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WASHINGTON, DC — The rise of the city-state has been a long-term trend, but it's gaining speed. Today, the 388 metro areas in the United States make up 84 percent of the nation's population and an astonishing 91 percent of gross domestic product. The top 100 metro areas alone total two-thirds of the U.S. population and three-quarters of GDP. And the world is catching up. "Today's roughly 50 percent urban population will climb to nearly 60 percent, or 4.9 billion people, in 2030. Africa will gradually replace Asia as the region with the highest urbanization growth rate," according to a recent report by the government's National Intelligence Council. Urban centers are estimated to generate 80 percent of economic growth in the world, and the percentage may be growing because of the way well-built urban areas with good infrastructure—including state-of-the-art Internet and telecom pipelines—can better apply resources and make more efficient use of tight public funds.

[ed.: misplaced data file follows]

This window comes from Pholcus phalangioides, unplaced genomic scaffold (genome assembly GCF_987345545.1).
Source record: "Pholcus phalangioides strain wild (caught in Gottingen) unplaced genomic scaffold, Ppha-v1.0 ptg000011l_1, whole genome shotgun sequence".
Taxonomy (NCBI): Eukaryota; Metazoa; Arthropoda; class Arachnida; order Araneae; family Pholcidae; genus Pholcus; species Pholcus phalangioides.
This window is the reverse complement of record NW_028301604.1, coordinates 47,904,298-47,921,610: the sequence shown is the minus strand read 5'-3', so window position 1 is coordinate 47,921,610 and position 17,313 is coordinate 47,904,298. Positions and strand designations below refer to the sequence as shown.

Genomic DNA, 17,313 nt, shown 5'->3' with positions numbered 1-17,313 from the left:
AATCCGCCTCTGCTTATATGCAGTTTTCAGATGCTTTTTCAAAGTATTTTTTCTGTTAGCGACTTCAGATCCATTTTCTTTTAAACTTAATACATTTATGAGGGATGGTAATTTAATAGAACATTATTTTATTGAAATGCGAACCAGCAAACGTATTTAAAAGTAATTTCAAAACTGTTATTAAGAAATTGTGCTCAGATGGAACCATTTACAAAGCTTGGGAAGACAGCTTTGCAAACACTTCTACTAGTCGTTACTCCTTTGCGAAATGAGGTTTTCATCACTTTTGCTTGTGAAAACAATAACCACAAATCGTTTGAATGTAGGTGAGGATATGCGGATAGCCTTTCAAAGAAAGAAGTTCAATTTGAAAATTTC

In this week's National Journal cover story, Michael Hirsh discusses the rise of the city-state. In the video above, go behind the story with Michael Hirsh.
Source : National Journal